For the design process, DeGrado and Polizzi developed the search algorithm “Convergent Motifs for Binding Sites” (COMBS). The first steps aimed to generate the specific information necessary to design the binding site of a novel protein. First, CGs of the ligand were chosen as the objective. CGs that are polar, form hydrogen bonds and are fragments of amino acid side or main chains were focused on exclusively. In the case of apixaban, they chose carboxamide and carbonyl groups. After the ligand structure was determined, representative vdMs were generated. Subsequently, the researchers selected a designable protein fold. For apixaban that was a four helical bundle. In the resulting ensemble of backbones, COMBS identified locations of the backbone that enable collective binding of the CGs.

To enumerate all possible positions, every single representative vdM was loaded onto these backbone positions concurrently. Based on van der Waals radii of surrounding backbone atoms, vdMs that clashed with the backbone were removed. The coordinates of the remaining vdMs were filed in a nearest neighbor lookup table. When entering the position of CGs, this table presented the complete list of vdMs that were able to place the CG at this position.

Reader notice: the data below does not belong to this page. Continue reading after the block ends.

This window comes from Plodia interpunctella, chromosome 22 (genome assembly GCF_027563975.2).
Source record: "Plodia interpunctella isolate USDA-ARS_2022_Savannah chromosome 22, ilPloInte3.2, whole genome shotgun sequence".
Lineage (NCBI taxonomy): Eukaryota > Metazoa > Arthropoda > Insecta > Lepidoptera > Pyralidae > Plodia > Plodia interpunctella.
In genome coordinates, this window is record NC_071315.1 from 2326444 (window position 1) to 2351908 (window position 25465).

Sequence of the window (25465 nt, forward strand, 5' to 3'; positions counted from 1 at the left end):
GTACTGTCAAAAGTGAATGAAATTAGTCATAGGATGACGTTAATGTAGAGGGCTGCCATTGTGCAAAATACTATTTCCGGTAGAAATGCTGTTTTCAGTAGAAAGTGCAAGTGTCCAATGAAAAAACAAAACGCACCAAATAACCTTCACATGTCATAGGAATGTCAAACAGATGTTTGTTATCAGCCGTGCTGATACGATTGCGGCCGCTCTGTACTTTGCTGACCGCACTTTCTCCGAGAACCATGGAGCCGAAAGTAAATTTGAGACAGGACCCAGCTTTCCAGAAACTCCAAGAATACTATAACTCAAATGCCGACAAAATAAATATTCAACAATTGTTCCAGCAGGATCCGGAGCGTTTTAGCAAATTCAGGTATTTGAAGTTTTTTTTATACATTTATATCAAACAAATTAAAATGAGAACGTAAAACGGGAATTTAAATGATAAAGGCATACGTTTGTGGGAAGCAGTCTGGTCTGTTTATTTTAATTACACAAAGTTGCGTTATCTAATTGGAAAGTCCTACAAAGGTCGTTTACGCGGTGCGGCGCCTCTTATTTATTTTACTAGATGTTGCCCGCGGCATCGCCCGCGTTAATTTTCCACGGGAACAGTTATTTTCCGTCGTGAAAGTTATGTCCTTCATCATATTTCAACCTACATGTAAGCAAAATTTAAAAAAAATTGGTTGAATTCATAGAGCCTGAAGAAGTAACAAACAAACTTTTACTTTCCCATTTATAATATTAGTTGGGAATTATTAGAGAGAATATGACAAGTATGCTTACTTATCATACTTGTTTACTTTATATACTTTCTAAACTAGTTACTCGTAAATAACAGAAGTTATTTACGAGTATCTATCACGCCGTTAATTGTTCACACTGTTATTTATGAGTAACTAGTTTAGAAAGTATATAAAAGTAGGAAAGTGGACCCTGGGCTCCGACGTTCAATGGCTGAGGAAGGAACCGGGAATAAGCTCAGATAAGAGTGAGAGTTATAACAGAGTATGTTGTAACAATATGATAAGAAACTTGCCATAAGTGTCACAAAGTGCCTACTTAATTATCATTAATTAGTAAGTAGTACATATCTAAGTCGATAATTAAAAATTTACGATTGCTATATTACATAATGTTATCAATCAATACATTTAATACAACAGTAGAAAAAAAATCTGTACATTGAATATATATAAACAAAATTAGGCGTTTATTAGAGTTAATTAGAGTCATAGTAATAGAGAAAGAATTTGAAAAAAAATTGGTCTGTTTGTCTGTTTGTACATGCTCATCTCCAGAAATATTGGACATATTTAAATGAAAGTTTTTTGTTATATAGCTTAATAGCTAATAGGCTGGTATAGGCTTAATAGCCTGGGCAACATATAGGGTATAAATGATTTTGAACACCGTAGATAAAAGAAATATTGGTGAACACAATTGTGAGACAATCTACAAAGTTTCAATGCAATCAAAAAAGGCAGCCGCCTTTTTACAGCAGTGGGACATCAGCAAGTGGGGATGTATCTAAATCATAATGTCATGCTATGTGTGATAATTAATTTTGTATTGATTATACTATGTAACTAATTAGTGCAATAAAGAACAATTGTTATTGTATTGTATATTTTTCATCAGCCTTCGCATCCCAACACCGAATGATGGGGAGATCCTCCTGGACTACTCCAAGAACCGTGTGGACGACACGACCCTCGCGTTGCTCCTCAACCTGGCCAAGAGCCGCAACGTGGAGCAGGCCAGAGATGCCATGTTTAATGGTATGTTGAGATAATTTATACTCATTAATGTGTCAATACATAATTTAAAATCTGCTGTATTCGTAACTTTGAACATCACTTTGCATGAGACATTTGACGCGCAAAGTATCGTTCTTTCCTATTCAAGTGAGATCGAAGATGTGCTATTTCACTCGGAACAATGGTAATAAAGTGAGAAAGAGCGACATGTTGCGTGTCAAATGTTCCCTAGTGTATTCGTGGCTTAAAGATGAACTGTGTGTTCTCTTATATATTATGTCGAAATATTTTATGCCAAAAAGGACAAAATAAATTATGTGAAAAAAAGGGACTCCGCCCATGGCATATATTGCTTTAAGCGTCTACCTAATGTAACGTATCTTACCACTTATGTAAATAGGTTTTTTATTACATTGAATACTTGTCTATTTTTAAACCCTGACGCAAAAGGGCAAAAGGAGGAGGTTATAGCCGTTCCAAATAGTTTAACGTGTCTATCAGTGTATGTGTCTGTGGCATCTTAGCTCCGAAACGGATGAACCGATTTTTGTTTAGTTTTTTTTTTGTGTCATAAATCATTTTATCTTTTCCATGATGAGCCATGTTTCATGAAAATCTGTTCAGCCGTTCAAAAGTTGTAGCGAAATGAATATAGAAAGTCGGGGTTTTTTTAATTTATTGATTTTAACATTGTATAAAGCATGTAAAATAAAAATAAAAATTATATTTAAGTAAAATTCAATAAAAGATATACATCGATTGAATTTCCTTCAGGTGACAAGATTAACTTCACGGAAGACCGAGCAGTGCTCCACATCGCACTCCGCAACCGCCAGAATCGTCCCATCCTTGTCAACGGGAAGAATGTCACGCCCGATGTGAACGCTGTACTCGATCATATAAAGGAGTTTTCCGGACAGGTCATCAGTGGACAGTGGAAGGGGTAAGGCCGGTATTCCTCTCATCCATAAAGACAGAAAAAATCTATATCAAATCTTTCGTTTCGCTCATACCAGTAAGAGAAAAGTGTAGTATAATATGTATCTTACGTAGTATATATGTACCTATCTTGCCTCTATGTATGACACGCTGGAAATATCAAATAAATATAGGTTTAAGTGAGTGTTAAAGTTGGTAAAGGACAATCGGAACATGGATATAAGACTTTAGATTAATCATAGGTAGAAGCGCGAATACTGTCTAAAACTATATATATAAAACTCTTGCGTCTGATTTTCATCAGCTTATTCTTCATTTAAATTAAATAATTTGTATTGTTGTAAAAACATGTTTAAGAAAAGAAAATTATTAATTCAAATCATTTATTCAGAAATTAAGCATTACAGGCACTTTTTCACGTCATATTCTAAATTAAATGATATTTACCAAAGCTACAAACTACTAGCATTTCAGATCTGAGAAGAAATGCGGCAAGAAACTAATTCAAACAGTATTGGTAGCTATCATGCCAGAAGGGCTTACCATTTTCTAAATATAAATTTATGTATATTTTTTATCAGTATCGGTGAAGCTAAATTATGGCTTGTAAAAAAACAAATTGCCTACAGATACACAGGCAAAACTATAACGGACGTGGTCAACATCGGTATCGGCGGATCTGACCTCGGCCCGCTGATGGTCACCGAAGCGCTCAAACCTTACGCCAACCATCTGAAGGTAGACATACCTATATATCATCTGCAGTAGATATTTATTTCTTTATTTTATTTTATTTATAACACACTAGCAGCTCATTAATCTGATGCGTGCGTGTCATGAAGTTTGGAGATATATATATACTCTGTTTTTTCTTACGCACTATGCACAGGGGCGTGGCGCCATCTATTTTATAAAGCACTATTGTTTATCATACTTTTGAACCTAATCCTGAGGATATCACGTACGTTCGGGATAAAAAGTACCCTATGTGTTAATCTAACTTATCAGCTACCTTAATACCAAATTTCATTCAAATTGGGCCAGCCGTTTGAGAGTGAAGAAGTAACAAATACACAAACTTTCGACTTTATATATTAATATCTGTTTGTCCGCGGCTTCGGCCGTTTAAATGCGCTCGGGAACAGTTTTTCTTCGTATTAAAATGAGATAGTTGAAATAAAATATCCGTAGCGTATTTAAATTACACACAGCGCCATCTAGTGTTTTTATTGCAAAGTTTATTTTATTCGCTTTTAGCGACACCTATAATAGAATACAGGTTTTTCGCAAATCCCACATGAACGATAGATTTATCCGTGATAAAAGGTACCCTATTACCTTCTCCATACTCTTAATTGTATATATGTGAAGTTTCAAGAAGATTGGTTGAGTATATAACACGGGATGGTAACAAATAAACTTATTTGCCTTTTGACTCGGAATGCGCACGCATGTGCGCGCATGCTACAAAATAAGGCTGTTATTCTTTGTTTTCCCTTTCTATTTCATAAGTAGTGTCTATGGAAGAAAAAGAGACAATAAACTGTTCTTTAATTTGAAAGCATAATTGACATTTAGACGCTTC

3.4 Ligand-superimposed vdMs define the ligand’s binding pose

Former techniques of placing the ligand in the designed binding site suffered the lever-arm effect. The ligand was appended to one rotamer in the binding site. Additional rotamers that would position the entire ligand in this defined region were selected for the binding site. However, if the interaction of ligand and protein varied slightly, that would drastically shift the location of remote parts of the ligand. Relying on vdMs reduces the lever arm effect because rotamers are chosen merely based on the location of a ligand’s CGs. Only the first positioning of the ligand is vulnerable to the deviation.